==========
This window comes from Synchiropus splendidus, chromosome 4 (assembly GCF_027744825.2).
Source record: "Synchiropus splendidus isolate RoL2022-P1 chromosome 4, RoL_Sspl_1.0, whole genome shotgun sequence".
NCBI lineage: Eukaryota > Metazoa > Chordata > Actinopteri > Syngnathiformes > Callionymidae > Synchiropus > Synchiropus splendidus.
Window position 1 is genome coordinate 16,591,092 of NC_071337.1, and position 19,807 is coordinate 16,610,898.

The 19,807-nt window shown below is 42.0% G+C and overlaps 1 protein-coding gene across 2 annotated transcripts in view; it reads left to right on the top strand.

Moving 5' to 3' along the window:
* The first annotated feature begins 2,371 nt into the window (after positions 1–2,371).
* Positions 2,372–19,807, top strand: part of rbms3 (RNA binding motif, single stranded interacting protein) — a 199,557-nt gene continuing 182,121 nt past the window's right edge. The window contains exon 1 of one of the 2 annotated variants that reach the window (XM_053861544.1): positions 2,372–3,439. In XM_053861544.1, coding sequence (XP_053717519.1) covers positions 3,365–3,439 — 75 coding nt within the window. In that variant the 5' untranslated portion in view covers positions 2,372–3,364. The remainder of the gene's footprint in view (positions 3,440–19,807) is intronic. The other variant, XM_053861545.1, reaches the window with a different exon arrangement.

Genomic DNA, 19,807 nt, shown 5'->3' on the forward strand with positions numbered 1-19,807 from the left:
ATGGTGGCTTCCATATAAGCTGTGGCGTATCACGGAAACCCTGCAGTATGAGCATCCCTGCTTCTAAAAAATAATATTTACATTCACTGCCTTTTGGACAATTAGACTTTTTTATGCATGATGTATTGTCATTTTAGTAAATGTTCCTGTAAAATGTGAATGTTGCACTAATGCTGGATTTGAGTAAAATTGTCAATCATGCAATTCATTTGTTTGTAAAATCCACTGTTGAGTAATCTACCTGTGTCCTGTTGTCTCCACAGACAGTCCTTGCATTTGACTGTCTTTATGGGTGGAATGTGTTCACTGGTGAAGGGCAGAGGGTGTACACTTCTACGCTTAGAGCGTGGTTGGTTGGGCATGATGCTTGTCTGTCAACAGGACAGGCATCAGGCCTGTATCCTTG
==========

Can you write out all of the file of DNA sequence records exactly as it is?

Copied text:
This window comes from Synchiropus splendidus, chromosome 4 (assembly GCF_027744825.2).
Source record: "Synchiropus splendidus isolate RoL2022-P1 chromosome 4, RoL_Sspl_1.0, whole genome shotgun sequence".
NCBI lineage: Eukaryota > Metazoa > Chordata > Actinopteri > Syngnathiformes > Callionymidae > Synchiropus > Synchiropus splendidus.
Window position 1 is genome coordinate 16,591,092 of NC_071337.1, and position 19,807 is coordinate 16,610,898.

The 19,807-nt window shown below is 42.0% G+C and overlaps 1 protein-coding gene across 2 annotated transcripts in view; it reads left to right on the top strand.

Moving 5' to 3' along the window:
* The first annotated feature begins 2,371 nt into the window (after positions 1–2,371).
* Positions 2,372–19,807, top strand: part of rbms3 (RNA binding motif, single stranded interacting protein) — a 199,557-nt gene continuing 182,121 nt past the window's right edge. The window contains exon 1 of one of the 2 annotated variants that reach the window (XM_053861544.1): positions 2,372–3,439. In XM_053861544.1, coding sequence (XP_053717519.1) covers positions 3,365–3,439 — 75 coding nt within the window. In that variant the 5' untranslated portion in view covers positions 2,372–3,364. The remainder of the gene's footprint in view (positions 3,440–19,807) is intronic. The other variant, XM_053861545.1, reaches the window with a different exon arrangement.

Genomic DNA, 19,807 nt, shown 5'->3' on the forward strand with positions numbered 1-19,807 from the left:
ATGGTGGCTTCCATATAAGCTGTGGCGTATCACGGAAACCCTGCAGTATGAGCATCCCTGCTTCTAAAAAATAATATTTACATTCACTGCCTTTTGGACAATTAGACTTTTTTATGCATGATGTATTGTCATTTTAGTAAATGTTCCTGTAAAATGTGAATGTTGCACTAATGCTGGATTTGAGTAAAATTGTCAATCATGCAATTCATTTGTTTGTAAAATCCACTGTTGAGTAATCTACCTGTGTCCTGTTGTCTCCACAGACAGTCCTTGCATTTGACTGTCTTTATGGGTGGAATGTGTTCACTGGTGAAGGGCAGAGGGTGTACACTTCTACGCTTAGAGCGTGGTTGGTTGGGCATGATGCTTGTCTGTCAACAGGACAGGCATCAGGCCTGTATCCTTG